Cat Packer, head of the new Los Angeles Cannabis Bureau, delivers a talk during the "Dawn of Legal Cannabis" event put on by Eaze in Venice. (Al Seib / Los Angeles Times)

Legalization has brought with it many conundrums (including the idea that a convicted cocaine dealer could successfully brand himself as a legal cannabis entrepreneur).

It has driven up the price of manufactured cannabis products (because of all the new taxes), driving down the price of bulk cannabis (because of a glut of flowers) and making it difficult to figure out what is a legal business and what is not (because of the thicket of local and state laws governing licensing).

It has also led to a new crop of consumers — many of them approaching senior citizenship — who may have tried cannabis as teens or young adults and want to try it again. For many, this is where a platform like Eaze comes in.

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Any adult who wants to try marijuana — or, in the case of so many baby boomers, try it again — should have no problem laying their hands on the stuff. If you don't feel comfortable walking into a dispensary, you don't have to.

Delivery services have sprouted up all over the place. Eaze, the biggest and most well known, is a tech platform that functions as a kind of middleman between consumers and dispensaries, which employ the drivers.

Craig Wald, 72, owns a dispensary in Studio City, and is one of two Los Angeles retailers who work with Eaze. The arrangement, he said, has been great for business.

"We probably have 125 drivers," said Wald, 72, who owns Perennial Holistic Wellness Center. "If you are driving home from work, and your back hurts, or you're not feeling well, you can say, 'Gosh, if I can order it on the phone right now before I get to the car, and it will be there when I get home,' why wouldn't I do that?"

In the wee hours of Friday, 4/20, a lighting crew added a couple of marijuana leaves to the iconic Venice sign at Windward and Pacific avenues.
In the wee hours of Friday, 4/20, a lighting crew added a couple of marijuana leaves to the iconic Venice sign at Windward and Pacific avenues. (Robin Abcarian/Los Angeles Times)

I've been intrigued by Eaze for several years, shortly after I started paying attention to the serious side of cannabis. After years of denial (mainly because I don't like the way cannabis makes me feel), I finally embraced the idea that pot is less dangerous than alcohol, beneficial for many medical conditions and ridiculously understudied because of half a century of federal prohibition.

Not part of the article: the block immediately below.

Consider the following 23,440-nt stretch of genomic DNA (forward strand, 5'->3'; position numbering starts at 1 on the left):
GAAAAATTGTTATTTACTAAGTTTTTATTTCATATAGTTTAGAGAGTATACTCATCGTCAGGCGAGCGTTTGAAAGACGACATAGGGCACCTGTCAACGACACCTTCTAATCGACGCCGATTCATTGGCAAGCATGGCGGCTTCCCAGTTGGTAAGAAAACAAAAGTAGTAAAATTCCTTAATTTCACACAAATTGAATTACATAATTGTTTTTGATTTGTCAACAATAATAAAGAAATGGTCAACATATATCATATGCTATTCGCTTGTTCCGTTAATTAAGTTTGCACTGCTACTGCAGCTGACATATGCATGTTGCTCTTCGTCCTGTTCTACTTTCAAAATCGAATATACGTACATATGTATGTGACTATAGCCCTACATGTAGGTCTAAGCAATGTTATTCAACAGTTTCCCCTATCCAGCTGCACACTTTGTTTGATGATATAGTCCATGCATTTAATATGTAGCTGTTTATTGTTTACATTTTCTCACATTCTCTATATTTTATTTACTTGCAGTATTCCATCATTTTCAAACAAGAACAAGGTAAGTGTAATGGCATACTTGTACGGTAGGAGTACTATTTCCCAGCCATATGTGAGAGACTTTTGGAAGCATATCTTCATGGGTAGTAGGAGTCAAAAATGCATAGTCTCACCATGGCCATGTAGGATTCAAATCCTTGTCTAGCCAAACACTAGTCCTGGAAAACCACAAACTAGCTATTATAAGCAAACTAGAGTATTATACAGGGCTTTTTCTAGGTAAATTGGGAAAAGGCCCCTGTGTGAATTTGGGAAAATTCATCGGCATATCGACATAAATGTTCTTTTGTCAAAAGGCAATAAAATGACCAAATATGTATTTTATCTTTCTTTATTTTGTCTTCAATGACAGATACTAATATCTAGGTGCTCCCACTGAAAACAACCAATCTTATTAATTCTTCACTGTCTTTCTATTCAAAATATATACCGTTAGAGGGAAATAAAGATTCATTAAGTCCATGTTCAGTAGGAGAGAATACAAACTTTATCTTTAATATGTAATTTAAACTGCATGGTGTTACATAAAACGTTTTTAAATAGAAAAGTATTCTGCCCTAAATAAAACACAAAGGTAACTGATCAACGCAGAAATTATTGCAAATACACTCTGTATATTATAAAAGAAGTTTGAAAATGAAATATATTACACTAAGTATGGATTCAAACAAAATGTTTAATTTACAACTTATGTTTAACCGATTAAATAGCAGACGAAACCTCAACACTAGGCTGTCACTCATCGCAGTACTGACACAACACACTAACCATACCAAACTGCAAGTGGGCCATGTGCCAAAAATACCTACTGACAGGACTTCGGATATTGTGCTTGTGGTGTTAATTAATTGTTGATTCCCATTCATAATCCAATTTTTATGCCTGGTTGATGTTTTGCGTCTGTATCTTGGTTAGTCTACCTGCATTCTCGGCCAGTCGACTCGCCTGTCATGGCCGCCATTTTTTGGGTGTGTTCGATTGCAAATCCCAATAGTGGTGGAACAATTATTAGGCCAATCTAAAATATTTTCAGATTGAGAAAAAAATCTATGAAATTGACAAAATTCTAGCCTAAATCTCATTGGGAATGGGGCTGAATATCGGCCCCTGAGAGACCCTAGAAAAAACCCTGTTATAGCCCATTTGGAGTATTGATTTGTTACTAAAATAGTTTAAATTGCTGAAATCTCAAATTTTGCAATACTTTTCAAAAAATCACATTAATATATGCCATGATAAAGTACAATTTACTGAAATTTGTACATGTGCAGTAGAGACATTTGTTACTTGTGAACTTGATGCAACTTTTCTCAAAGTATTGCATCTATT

Back in 2015, I heard about a well-funded company that used technology to get weed to its customers within 15 minutes. That's less time than it takes to get a pizza delivered.

I got in touch with Eaze, and that November, the company let me spend an afternoon roaming around San Francisco with a driver, watching him hand over paper bags of product to medical marijuana patients in exchange for wads of cash. (Remember, this was before recreational pot was legal, so all consumers were considered patients.)

Two and a half years later, the company is expanding around California. It has slightly altered the 15-minute promise. "Our target is always under an hour," Eaze communications executive David Mack told me Wednesday.

It also produced an annual report about the state of cannabis in 2017— which markets grew the fastest, who is consuming and when. More women are using cannabis, and fewer people are buying flower and are opting instead for manufactured products like vaporizers.

Will it come as any surprise that the top day of the year for imbibers is 4/20?

If it does, then you haven't been paying attention.

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Twitter: @AbcarianLAT